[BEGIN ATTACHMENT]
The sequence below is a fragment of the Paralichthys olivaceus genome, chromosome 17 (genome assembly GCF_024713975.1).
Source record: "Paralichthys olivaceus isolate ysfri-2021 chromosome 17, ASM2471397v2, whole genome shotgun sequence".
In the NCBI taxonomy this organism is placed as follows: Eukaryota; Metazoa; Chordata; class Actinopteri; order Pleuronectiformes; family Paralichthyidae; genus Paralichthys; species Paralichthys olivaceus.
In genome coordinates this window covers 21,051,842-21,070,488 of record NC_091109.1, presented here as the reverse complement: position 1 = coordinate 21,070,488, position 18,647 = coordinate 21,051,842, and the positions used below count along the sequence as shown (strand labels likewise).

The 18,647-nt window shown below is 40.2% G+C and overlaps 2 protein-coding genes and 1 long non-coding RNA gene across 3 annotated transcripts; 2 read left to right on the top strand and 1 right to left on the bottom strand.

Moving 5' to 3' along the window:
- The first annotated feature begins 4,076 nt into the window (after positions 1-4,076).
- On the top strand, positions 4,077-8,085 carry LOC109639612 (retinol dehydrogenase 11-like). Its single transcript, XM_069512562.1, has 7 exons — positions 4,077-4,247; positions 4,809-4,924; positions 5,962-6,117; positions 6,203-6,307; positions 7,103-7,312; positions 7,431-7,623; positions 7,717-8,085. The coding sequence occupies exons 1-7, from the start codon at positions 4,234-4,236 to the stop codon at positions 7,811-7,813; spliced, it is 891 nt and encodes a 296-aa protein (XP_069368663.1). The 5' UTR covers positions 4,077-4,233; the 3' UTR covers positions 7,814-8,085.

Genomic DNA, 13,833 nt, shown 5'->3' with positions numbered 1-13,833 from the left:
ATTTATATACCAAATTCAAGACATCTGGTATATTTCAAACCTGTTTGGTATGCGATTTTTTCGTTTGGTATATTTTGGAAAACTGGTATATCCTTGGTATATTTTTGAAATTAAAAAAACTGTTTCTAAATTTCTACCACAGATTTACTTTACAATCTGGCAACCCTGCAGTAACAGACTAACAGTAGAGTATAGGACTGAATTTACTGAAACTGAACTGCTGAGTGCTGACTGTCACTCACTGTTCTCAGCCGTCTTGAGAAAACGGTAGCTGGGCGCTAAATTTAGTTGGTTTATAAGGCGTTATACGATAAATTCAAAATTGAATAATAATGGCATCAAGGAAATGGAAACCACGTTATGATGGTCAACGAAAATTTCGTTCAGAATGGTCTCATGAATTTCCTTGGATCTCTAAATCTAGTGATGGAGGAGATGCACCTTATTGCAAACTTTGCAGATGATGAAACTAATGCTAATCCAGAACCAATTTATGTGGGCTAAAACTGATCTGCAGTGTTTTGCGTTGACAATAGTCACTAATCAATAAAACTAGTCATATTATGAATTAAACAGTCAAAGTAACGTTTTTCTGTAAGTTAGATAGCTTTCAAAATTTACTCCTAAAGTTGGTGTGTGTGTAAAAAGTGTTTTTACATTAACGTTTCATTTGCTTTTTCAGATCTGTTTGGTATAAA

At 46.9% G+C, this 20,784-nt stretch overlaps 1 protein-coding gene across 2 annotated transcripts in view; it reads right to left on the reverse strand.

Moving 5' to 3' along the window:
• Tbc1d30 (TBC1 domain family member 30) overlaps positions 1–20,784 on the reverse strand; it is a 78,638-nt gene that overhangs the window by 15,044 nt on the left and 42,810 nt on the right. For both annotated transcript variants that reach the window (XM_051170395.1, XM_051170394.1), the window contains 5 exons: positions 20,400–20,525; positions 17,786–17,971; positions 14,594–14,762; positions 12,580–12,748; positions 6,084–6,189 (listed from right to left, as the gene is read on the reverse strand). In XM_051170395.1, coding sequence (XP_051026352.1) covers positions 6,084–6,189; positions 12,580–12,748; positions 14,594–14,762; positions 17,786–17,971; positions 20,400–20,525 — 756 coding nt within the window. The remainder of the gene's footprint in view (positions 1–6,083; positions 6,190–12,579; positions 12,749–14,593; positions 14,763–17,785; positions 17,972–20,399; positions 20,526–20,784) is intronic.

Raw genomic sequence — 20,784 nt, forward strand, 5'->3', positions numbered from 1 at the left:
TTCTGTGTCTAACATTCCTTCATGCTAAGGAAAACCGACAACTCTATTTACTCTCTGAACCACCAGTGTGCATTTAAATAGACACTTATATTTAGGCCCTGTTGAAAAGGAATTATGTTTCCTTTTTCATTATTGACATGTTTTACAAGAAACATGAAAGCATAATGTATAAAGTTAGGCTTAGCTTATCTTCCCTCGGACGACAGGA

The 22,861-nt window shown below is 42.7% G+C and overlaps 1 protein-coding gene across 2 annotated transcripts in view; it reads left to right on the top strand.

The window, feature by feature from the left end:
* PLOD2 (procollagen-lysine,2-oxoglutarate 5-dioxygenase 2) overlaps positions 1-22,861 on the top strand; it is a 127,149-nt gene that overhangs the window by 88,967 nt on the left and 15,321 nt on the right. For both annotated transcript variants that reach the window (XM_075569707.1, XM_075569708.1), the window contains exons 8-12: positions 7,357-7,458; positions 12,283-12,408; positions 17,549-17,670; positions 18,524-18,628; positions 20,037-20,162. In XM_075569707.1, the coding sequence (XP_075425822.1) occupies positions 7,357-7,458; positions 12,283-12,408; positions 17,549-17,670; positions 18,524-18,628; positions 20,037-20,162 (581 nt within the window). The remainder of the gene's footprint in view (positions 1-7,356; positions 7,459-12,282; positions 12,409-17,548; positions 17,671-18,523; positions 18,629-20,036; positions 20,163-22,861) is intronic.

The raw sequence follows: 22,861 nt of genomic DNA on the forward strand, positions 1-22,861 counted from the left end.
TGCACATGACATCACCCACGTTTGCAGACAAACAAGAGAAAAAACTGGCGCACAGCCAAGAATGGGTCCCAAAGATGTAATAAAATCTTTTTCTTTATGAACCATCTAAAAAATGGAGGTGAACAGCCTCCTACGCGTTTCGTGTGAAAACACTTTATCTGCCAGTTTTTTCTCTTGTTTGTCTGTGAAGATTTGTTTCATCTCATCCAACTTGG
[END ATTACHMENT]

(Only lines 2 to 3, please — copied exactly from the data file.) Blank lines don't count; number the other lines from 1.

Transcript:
Source record: "Paralichthys olivaceus isolate ysfri-2021 chromosome 17, ASM2471397v2, whole genome shotgun sequence".
In the NCBI taxonomy this organism is placed as follows: Eukaryota; Metazoa; Chordata; class Actinopteri; order Pleuronectiformes; family Paralichthyidae; genus Paralichthys; species Paralichthys olivaceus.